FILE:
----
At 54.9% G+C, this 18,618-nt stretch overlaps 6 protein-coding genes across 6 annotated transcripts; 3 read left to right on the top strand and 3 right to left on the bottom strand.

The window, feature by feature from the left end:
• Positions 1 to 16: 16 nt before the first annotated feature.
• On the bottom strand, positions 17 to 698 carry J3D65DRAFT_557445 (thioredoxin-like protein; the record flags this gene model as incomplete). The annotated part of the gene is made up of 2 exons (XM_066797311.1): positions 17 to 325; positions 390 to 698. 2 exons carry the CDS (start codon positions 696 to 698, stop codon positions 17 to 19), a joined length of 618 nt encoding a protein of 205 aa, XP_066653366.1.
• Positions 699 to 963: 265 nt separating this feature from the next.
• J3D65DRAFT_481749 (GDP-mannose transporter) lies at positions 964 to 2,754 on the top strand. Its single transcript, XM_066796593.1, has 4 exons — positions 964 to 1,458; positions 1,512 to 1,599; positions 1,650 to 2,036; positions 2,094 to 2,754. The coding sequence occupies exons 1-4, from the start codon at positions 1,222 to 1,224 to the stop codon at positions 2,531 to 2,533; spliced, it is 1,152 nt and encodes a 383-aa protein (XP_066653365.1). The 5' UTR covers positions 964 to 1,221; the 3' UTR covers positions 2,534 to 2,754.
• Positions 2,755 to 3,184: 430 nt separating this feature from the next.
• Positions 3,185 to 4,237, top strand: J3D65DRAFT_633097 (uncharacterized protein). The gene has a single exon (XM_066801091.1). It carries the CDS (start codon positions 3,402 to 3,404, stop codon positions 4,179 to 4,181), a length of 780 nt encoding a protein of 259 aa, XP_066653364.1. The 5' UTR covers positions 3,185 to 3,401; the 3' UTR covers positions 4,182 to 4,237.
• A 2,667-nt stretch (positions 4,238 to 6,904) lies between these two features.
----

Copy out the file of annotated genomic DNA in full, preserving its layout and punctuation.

At 54.9% G+C, this 18,618-nt stretch overlaps 6 protein-coding genes across 6 annotated transcripts; 3 read left to right on the top strand and 3 right to left on the bottom strand.

The window, feature by feature from the left end:
• Positions 1 to 16: 16 nt before the first annotated feature.
• On the bottom strand, positions 17 to 698 carry J3D65DRAFT_557445 (thioredoxin-like protein; the record flags this gene model as incomplete). The annotated part of the gene is made up of 2 exons (XM_066797311.1): positions 17 to 325; positions 390 to 698. 2 exons carry the CDS (start codon positions 696 to 698, stop codon positions 17 to 19), a joined length of 618 nt encoding a protein of 205 aa, XP_066653366.1.
• Positions 699 to 963: 265 nt separating this feature from the next.
• J3D65DRAFT_481749 (GDP-mannose transporter) lies at positions 964 to 2,754 on the top strand. Its single transcript, XM_066796593.1, has 4 exons — positions 964 to 1,458; positions 1,512 to 1,599; positions 1,650 to 2,036; positions 2,094 to 2,754. The coding sequence occupies exons 1-4, from the start codon at positions 1,222 to 1,224 to the stop codon at positions 2,531 to 2,533; spliced, it is 1,152 nt and encodes a 383-aa protein (XP_066653365.1). The 5' UTR covers positions 964 to 1,221; the 3' UTR covers positions 2,534 to 2,754.
• Positions 2,755 to 3,184: 430 nt separating this feature from the next.
• Positions 3,185 to 4,237, top strand: J3D65DRAFT_633097 (uncharacterized protein). The gene has a single exon (XM_066801091.1). It carries the CDS (start codon positions 3,402 to 3,404, stop codon positions 4,179 to 4,181), a length of 780 nt encoding a protein of 259 aa, XP_066653364.1. The 5' UTR covers positions 3,185 to 3,401; the 3' UTR covers positions 4,182 to 4,237.
• A 2,667-nt stretch (positions 4,238 to 6,904) lies between these two features.